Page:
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State drug fraud cases on the rise, study says

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Federal and state prosecutors have collected more than $30 billion from drug companies for alleged fraud and illegal marketing over the last 20 years, according to a new report by consumer advocacy group Public Citizen.

The report shows that state attorneys are increasingly following the lead of federal prosecutors in seeking multimillion-dollar settlements with drugmakers such as GlaxoSmithKline and Eli Lilly and Co. Analysis by Public Citizen found that state governments have collected $3.7 billion from drugmakers since 2009, or roughly six times more money than in the previous 18 years combined.

Overcharging state health plans like Medicaid was the most common allegation, while unapproved drug marketing was the most costly, the group says.

Drug companies are permitted to market drugs only for uses that have been approved by the Food and Drug Administration. In recent years the Department of Justice and state attorneys general have increasingly pursued cases of off-label marketing, or promoting drugs for unapproved uses.

Governments are spending more on prescription drugs as programs like Medicare and Medicaid swell with aging baby boomers. That increased spending has attracted scrutiny from investigators looking to recover taxpayer dollars.

"It should come as no surprise that states facing Medicaid budget shortfalls are finally deciding to root out fraud that has likely cost their taxpayers billions of dollars over the years," said Dr. Sammy Almashat, a researcher with Public Citizen.

State and federal attorneys have collected $6.6 billion through mid-July this year, setting a new record for settlement totals in a single year.

Three drug companies have paid two-thirds of the financial penalties paid out since November 2010: GlaxoSmithKline, Johnson & Johnson and Abbott Laboratories. In July, British drugmaker GlaxoSmithKline agreed to pay $3 billion in fines — the largest health care fraud settlement in U.S. history — for criminal and civil violations involving 10 drugs, including the diabetes pill Avandia.

Indianapolis-based Lilly and Pfizer Inc. have also paid penalties of more than $1 billion in recent years to settle allegations of improper marketing.

The Pharmaceutical Research and Manufacturers of America's Vice President Matt Bennett responded to the report in a statement: "Our member companies devote significant resources to internal compliance programs and thorough investigations of any reported misconduct — activities that complement the government's enforcement efforts."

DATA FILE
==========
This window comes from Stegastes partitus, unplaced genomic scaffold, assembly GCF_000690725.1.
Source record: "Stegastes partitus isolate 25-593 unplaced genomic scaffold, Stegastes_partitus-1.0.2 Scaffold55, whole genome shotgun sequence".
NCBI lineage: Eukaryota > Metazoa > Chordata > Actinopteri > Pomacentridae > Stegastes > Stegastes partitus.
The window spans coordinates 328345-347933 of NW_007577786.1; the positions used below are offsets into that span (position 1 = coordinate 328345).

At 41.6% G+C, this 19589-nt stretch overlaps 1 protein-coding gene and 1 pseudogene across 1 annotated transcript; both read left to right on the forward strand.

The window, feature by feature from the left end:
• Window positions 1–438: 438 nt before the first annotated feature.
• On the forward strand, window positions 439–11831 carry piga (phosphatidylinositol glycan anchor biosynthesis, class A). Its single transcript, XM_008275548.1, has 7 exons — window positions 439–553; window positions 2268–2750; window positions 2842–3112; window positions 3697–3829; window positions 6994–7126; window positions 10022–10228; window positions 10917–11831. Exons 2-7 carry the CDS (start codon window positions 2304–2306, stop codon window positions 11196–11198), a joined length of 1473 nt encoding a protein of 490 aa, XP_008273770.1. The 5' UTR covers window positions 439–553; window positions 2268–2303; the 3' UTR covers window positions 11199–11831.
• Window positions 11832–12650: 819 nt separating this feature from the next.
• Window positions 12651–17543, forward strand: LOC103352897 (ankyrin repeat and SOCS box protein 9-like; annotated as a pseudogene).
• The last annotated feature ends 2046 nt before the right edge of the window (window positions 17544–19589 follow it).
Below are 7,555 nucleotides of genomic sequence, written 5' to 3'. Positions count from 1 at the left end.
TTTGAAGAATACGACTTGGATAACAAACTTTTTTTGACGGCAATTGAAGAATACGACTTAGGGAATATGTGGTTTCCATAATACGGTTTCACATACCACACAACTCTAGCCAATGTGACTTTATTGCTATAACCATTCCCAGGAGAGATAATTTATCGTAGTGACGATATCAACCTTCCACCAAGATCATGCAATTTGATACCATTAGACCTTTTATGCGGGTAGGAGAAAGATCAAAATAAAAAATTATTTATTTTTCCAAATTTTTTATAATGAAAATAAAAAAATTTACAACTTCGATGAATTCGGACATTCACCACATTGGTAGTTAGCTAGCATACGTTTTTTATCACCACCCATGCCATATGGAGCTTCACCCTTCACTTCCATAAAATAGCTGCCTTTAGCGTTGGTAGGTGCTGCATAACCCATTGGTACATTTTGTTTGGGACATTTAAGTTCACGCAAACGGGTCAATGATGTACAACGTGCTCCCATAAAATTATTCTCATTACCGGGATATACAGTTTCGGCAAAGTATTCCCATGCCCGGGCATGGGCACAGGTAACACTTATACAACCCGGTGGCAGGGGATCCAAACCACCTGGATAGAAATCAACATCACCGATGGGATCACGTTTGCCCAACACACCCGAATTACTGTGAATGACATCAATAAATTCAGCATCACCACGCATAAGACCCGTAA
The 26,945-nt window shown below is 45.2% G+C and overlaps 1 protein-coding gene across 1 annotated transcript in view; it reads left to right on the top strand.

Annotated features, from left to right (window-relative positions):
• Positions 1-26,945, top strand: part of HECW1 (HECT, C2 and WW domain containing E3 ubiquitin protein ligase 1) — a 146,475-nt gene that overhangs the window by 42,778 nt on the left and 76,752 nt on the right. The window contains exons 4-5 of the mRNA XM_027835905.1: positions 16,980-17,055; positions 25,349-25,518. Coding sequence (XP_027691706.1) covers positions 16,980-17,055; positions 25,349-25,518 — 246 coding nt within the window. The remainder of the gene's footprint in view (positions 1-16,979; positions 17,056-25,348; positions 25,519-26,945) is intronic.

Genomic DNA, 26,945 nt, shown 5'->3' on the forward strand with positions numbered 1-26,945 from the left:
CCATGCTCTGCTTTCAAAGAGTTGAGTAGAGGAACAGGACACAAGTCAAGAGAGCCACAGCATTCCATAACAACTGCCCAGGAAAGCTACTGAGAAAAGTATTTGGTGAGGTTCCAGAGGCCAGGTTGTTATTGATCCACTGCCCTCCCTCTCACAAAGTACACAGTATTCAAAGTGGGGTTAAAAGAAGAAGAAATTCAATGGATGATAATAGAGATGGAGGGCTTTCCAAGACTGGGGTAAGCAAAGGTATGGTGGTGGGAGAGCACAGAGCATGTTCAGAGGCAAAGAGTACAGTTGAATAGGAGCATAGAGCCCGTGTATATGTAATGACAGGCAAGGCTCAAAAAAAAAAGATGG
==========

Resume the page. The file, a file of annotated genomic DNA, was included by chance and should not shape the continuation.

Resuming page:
Health care companies have historically accounted for about 80 percent of settlements under the federal False Claims Act, which allows the government to collect damages reported by private citizens. In many cases, the alleged fraud is reported by company whistleblowers, who are eligible to receive between 15 percent and 30 percent of the total collected by the government. Public Citizen often supports whistleblowers and their attorneys who report fraud to the federal government.

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  1. I am not by any means judging whether this is a good or bad project. It's pretty simple, the developers are not showing a hardship or need for this economic incentive. It is a vacant field, the easiest for development, and the developer already has the money to invest $26 million for construction. If they can afford that, they can afford to pay property taxes just like the rest of the residents do. As well, an average of $15/hour is an absolute joke in terms of economic development. Get in high paying jobs and maybe there's a different story. But that's the problem with this ask, it is speculative and users are just not known.

  2. Shouldn't this be a museum

  3. I don't have a problem with higher taxes, since it is obvious that our city is not adequately funded. And Ballard doesn't want to admit it, but he has increased taxes indirectly by 1) selling assets and spending the money, 2) letting now private entities increase user fees which were previously capped, 3) by spending reserves, and 4) by heavy dependence on TIFs. At the end, these are all indirect tax increases since someone will eventually have to pay for them. It's mathematics. You put property tax caps ("tax cut"), but you don't cut expenditures (justifiably so), so you increase taxes indirectly.

  4. Marijuana is the safest natural drug grown. Addiction is never physical. Marijuana health benefits are far more reaching then synthesized drugs. Abbott, Lilly, and the thousands of others create poisons and label them as medication. There is no current manufactured drug on the market that does not pose immediate and long term threat to the human anatomy. Certainly the potency of marijuana has increased by hybrids and growing techniques. However, Alcohol has been proven to destroy more families, relationships, cause more deaths and injuries in addition to the damage done to the body. Many confrontations such as domestic violence and other crimes can be attributed to alcohol. The criminal activities and injustices that surround marijuana exists because it is illegal in much of the world. If legalized throughout the world you would see a dramatic decrease in such activities and a savings to many countries for legal prosecutions, incarceration etc in regards to marijuana. It indeed can create wealth for the government by collecting taxes, creating jobs, etc.... I personally do not partake. I do hope it is legalized throughout the world.

  5. Build the resevoir. If built this will provide jobs and a reason to visit Anderson. The city needs to do something to differentiate itself from other cities in the area. Kudos to people with vision that are backing this project.

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